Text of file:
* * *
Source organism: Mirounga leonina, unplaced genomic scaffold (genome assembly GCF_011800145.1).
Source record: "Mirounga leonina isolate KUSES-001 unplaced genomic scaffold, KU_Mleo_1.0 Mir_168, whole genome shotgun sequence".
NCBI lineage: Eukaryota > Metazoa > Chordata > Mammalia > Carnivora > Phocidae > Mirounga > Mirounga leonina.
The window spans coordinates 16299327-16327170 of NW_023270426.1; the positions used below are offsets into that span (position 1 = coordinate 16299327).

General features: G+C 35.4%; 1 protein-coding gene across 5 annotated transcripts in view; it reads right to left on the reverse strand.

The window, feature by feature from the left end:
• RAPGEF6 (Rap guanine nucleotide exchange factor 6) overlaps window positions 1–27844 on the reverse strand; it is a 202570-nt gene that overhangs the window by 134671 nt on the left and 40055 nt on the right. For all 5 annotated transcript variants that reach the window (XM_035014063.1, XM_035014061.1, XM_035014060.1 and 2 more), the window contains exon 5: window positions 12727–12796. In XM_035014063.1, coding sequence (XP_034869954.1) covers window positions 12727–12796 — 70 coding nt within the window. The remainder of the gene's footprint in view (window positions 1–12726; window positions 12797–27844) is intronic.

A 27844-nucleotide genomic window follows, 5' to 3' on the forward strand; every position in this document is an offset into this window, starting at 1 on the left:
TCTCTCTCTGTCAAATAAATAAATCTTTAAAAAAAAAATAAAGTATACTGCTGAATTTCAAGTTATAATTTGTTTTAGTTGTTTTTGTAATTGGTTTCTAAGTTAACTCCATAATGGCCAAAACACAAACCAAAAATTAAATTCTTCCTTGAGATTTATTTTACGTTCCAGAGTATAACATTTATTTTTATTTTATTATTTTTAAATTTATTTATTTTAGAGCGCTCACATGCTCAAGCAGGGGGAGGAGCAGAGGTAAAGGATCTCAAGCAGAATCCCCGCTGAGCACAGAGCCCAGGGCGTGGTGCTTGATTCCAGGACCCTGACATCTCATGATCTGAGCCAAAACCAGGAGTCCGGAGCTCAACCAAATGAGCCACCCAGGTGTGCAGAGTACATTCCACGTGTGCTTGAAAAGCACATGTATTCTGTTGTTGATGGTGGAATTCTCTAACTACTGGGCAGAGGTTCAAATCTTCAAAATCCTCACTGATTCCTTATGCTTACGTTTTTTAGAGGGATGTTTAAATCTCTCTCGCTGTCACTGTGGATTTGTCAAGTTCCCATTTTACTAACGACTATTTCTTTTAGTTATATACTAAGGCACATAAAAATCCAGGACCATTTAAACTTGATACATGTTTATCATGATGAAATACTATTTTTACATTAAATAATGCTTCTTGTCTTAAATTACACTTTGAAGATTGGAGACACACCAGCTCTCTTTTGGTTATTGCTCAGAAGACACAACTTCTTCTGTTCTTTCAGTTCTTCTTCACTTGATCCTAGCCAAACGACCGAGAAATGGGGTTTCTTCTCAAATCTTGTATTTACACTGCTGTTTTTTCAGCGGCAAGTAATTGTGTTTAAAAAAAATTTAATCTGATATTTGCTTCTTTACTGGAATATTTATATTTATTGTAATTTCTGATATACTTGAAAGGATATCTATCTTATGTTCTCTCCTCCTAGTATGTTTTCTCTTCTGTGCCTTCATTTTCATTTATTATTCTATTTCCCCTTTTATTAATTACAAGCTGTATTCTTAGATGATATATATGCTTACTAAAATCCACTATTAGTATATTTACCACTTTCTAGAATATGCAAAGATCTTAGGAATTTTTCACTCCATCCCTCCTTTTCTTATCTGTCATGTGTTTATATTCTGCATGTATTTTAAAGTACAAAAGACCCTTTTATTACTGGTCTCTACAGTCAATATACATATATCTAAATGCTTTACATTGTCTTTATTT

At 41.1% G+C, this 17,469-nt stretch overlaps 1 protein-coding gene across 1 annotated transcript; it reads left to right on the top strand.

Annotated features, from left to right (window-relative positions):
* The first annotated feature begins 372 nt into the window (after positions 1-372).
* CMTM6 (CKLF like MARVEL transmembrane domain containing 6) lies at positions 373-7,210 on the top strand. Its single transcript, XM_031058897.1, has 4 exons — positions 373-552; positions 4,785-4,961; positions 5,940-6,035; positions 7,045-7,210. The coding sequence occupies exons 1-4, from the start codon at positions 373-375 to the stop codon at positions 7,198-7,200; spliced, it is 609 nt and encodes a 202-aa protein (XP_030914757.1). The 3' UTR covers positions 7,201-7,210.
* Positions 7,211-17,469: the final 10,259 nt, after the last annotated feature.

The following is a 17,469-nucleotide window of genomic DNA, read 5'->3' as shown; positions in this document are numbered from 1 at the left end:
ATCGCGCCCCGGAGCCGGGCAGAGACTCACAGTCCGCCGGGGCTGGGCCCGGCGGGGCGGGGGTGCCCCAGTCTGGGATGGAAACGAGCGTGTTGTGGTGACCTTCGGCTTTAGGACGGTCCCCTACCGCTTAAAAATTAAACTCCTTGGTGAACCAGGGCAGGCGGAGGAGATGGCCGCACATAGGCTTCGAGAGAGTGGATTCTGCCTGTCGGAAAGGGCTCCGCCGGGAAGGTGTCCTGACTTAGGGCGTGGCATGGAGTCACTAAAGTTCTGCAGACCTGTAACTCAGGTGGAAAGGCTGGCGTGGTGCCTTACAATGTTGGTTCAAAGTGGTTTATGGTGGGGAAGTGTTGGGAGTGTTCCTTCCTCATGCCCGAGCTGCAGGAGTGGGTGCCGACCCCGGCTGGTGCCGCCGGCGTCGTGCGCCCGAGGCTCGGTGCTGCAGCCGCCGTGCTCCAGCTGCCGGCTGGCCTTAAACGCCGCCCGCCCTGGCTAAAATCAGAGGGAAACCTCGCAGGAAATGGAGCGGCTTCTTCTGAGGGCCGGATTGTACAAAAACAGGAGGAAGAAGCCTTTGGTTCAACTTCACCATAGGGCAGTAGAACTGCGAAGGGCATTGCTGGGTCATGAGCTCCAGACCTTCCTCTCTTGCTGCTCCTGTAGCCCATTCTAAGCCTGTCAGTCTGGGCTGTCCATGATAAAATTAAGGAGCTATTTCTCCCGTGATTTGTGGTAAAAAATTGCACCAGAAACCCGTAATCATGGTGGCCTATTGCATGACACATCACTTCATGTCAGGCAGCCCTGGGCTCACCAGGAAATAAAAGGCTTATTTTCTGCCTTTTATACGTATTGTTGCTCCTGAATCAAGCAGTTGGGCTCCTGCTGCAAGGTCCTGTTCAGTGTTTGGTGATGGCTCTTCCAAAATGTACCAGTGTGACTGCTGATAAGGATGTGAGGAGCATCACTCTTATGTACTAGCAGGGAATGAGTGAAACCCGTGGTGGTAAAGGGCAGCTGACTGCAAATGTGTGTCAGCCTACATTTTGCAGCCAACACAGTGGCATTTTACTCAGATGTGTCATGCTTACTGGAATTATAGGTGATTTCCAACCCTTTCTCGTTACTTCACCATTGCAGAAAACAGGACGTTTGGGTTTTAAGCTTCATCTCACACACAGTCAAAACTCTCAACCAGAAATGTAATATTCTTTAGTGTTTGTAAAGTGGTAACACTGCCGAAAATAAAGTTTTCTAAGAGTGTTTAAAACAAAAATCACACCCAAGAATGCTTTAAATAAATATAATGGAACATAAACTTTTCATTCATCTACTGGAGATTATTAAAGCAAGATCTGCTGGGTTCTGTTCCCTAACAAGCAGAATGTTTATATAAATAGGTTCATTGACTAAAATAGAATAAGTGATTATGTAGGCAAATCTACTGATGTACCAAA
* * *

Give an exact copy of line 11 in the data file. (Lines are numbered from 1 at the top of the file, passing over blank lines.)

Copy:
Annotated features, from left to right (window-relative positions):